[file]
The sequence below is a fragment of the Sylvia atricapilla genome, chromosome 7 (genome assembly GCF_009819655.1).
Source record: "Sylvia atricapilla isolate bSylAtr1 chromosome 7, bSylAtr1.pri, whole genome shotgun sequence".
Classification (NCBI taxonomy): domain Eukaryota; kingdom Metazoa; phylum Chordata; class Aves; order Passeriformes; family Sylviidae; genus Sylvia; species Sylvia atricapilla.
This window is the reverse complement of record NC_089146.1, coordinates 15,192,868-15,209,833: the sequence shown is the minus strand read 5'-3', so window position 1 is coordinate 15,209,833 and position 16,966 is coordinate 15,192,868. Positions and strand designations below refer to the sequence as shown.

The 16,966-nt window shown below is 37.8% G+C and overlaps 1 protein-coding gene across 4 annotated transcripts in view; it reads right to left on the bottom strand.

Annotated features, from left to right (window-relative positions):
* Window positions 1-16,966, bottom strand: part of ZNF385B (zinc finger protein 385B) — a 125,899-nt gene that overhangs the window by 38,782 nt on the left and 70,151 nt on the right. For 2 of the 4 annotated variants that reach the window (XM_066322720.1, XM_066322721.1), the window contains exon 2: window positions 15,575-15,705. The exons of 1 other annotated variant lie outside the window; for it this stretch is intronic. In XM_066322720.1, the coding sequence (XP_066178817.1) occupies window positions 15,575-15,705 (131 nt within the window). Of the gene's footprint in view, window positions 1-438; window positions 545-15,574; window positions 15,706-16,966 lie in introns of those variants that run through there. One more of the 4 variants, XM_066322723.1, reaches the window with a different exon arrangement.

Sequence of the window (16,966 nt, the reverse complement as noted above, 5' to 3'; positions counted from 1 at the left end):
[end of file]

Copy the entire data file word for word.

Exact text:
The sequence below is a fragment of the Sylvia atricapilla genome, chromosome 7 (genome assembly GCF_009819655.1).
Source record: "Sylvia atricapilla isolate bSylAtr1 chromosome 7, bSylAtr1.pri, whole genome shotgun sequence".
Classification (NCBI taxonomy): domain Eukaryota; kingdom Metazoa; phylum Chordata; class Aves; order Passeriformes; family Sylviidae; genus Sylvia; species Sylvia atricapilla.
This window is the reverse complement of record NC_089146.1, coordinates 15,192,868-15,209,833: the sequence shown is the minus strand read 5'-3', so window position 1 is coordinate 15,209,833 and position 16,966 is coordinate 15,192,868. Positions and strand designations below refer to the sequence as shown.

The 16,966-nt window shown below is 37.8% G+C and overlaps 1 protein-coding gene across 4 annotated transcripts in view; it reads right to left on the bottom strand.

Annotated features, from left to right (window-relative positions):
* Window positions 1-16,966, bottom strand: part of ZNF385B (zinc finger protein 385B) — a 125,899-nt gene that overhangs the window by 38,782 nt on the left and 70,151 nt on the right. For 2 of the 4 annotated variants that reach the window (XM_066322720.1, XM_066322721.1), the window contains exon 2: window positions 15,575-15,705. The exons of 1 other annotated variant lie outside the window; for it this stretch is intronic. In XM_066322720.1, the coding sequence (XP_066178817.1) occupies window positions 15,575-15,705 (131 nt within the window). Of the gene's footprint in view, window positions 1-438; window positions 545-15,574; window positions 15,706-16,966 lie in introns of those variants that run through there. One more of the 4 variants, XM_066322723.1, reaches the window with a different exon arrangement.

Sequence of the window (16,966 nt, the reverse complement as noted above, 5' to 3'; positions counted from 1 at the left end):